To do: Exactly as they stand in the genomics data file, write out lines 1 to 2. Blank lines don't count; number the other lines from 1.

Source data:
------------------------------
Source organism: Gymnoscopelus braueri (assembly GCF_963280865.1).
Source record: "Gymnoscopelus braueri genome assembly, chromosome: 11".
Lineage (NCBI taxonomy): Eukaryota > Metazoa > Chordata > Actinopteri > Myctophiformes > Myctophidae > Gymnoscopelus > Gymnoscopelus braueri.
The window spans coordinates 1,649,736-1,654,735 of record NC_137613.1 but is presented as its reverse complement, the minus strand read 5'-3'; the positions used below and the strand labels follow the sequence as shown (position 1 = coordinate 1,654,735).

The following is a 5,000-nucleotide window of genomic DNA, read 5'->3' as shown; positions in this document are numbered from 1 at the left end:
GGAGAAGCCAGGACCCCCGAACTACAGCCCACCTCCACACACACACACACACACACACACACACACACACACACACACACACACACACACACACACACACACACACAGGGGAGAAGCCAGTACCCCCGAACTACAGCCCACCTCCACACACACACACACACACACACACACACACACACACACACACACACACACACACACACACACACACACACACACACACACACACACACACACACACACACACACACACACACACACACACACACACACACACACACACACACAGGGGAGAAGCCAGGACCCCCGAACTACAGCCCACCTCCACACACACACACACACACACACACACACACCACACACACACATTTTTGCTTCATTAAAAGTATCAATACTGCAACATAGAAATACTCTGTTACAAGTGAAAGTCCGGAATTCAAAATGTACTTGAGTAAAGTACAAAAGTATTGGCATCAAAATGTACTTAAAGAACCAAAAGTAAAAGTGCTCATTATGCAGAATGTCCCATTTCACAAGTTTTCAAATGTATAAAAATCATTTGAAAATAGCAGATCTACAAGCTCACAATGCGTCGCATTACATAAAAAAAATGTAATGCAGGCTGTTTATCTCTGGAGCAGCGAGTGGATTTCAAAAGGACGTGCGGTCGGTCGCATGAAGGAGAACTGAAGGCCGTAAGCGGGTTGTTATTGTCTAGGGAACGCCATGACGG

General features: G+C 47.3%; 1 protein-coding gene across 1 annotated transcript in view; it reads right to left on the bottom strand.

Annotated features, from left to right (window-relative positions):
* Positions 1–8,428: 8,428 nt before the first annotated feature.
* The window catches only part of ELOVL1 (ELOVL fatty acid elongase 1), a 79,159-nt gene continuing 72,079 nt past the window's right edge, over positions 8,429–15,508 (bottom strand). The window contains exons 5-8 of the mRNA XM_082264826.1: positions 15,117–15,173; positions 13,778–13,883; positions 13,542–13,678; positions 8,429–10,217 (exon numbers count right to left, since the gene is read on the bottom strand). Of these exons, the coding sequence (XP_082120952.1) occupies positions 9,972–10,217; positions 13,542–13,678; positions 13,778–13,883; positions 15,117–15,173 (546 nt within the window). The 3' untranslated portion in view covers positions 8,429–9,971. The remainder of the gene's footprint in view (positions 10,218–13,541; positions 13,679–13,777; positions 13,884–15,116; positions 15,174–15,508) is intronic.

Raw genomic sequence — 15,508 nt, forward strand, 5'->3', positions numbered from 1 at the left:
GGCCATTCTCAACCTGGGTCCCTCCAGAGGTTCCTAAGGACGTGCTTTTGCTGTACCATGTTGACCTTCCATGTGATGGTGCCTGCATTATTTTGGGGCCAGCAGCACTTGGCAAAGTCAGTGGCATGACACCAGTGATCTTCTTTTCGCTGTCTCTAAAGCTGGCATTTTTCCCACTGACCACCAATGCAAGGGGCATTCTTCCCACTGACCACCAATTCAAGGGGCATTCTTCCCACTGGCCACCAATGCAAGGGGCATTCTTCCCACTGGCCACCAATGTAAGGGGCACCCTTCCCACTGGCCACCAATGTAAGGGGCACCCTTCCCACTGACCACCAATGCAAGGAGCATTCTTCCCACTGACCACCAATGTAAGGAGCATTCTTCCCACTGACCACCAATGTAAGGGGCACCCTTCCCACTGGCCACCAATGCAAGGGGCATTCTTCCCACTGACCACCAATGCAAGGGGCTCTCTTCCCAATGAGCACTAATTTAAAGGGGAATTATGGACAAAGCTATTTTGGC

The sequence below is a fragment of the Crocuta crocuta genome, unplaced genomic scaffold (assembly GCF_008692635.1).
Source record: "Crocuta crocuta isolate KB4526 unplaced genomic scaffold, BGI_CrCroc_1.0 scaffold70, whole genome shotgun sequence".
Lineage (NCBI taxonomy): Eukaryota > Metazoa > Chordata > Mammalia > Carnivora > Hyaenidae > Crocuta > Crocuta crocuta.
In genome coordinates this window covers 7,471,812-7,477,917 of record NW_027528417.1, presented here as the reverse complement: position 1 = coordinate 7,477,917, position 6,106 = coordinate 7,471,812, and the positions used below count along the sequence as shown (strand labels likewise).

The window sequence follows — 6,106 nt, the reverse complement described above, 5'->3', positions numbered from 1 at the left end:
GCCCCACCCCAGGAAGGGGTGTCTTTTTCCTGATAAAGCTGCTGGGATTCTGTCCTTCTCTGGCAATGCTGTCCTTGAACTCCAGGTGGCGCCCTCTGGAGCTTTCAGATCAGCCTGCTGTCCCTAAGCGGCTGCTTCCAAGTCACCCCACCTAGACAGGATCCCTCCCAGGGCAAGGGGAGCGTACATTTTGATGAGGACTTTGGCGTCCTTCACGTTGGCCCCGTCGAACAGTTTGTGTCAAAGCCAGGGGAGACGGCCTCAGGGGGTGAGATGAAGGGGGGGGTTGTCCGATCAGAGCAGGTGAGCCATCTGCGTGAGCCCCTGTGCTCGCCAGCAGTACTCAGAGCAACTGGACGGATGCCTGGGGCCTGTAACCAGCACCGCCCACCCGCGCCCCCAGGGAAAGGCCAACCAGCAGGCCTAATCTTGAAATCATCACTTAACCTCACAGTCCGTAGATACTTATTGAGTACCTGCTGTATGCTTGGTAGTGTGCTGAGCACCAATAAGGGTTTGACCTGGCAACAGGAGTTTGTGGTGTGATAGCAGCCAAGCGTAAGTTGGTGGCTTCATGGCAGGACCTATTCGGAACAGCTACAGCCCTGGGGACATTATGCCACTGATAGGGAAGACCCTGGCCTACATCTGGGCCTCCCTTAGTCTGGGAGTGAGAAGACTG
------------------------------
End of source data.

Source organism: Gymnoscopelus braueri (assembly GCF_963280865.1).
Source record: "Gymnoscopelus braueri genome assembly, chromosome: 11".